Past events
Challenges of payment-for-performance in public services - implications for health care
How can evaluation contribute to health policy in England?
Monday 13 June 2011, 5:30pm - 7:00pm
Manson Theatre, London School of Hygiene & Tropical Medicine, Keppel Street, WC1E 7HT

The London School of Hygiene & Tropical Medicine will host the launch of two new Department of Health policy research units on 13 June 2011 in London. The Units are funded by the Policy Research Programme of the Department of Health.

The Policy Research Unit in Policy Innovation Research (PIRU) will be officially opened along with the Policy Research Unit in Commissioning and the Healthcare System (PRUComm).

The guest speaker will be Professor Mark Petticrew, delivering an inaugural lecture entitled: Policy evaluation in an age of evidence-based decision-making: what should it look like?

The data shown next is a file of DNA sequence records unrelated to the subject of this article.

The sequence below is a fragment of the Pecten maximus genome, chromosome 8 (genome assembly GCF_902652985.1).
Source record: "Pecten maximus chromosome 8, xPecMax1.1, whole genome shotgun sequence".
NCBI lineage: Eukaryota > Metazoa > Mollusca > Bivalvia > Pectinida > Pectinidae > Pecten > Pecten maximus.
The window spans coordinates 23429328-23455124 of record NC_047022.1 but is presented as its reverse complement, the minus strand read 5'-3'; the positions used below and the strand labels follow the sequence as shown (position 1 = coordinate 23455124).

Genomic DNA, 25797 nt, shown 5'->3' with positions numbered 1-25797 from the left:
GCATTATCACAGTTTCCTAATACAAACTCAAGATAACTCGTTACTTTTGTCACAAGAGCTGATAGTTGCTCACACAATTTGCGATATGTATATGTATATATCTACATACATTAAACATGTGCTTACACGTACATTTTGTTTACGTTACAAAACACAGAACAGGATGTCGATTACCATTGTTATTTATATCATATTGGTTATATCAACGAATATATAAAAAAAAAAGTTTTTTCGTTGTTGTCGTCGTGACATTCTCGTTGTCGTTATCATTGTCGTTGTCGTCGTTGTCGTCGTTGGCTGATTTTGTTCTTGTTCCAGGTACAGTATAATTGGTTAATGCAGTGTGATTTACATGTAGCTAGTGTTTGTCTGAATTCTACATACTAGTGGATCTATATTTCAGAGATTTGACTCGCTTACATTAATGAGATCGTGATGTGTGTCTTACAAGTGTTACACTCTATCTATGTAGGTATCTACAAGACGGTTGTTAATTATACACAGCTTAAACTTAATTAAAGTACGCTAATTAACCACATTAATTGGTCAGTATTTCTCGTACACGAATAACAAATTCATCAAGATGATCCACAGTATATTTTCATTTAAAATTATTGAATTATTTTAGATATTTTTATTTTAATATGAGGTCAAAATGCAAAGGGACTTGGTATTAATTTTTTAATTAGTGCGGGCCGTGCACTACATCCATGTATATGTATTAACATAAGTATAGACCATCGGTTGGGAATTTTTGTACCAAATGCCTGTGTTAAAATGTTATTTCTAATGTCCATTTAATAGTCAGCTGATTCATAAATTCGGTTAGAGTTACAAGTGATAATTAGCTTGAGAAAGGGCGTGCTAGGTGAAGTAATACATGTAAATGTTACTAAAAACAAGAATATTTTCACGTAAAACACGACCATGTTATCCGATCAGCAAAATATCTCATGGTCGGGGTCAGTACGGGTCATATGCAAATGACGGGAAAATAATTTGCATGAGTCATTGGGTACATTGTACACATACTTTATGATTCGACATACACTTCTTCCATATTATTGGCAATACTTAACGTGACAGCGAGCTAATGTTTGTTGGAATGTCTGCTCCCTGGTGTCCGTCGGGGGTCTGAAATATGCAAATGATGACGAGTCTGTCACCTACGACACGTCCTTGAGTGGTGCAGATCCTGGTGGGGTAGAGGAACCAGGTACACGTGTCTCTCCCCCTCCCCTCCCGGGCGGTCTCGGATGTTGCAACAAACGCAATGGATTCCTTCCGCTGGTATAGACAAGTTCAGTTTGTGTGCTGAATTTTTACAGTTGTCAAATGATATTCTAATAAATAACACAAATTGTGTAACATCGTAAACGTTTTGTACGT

SPEAKERS, PANEL AND CHAIR

Peter Piot photo

Peter Piot, (Speaker)
Director, LSHTM. Read more >>

Sandra Williams photo

Sandra Williams, (Speaker)
Director, DH, Policy Research Programme (PRP).

Stephen Peckham photo

Stephen Peckham, (Speaker & Panel)
Director, PRUComm. Read more >>

Nicholas Mays photo

Nicholas Mays, (Speaker)
Director, PIRU. Read more >>

Mark Petticrew photo

Mark Petticrew, (Speaker & Panel)
Professor of Public Health Evaluation, LSHTM. Read more >>

Professor Ken Judge photo

Professor Ken Judge, (Panel)
Head of the Department for Health, University of Bath. Read more >>

Clive Smee photo

Clive Smee, (Panel)
Visiting Professor, Department of Economics, University of Surrey. Read more >>

Richard Murray photo

Richard Murray, (Panel)
Director, Financial Planning and Allocations, Department of Health.

PROGRAMME

Sandra Williams: What the Department of Health aims to achieve with its Policy Research Programme, Policy Research Units and Research Consortia

Stephen Peckham & Nicholas Mays: How PRUComm and PIRU will contribute to policy evaluation and advice

Mark Petticrew: Policy evaluation in an age of evidence-based decision-making: what should it look like?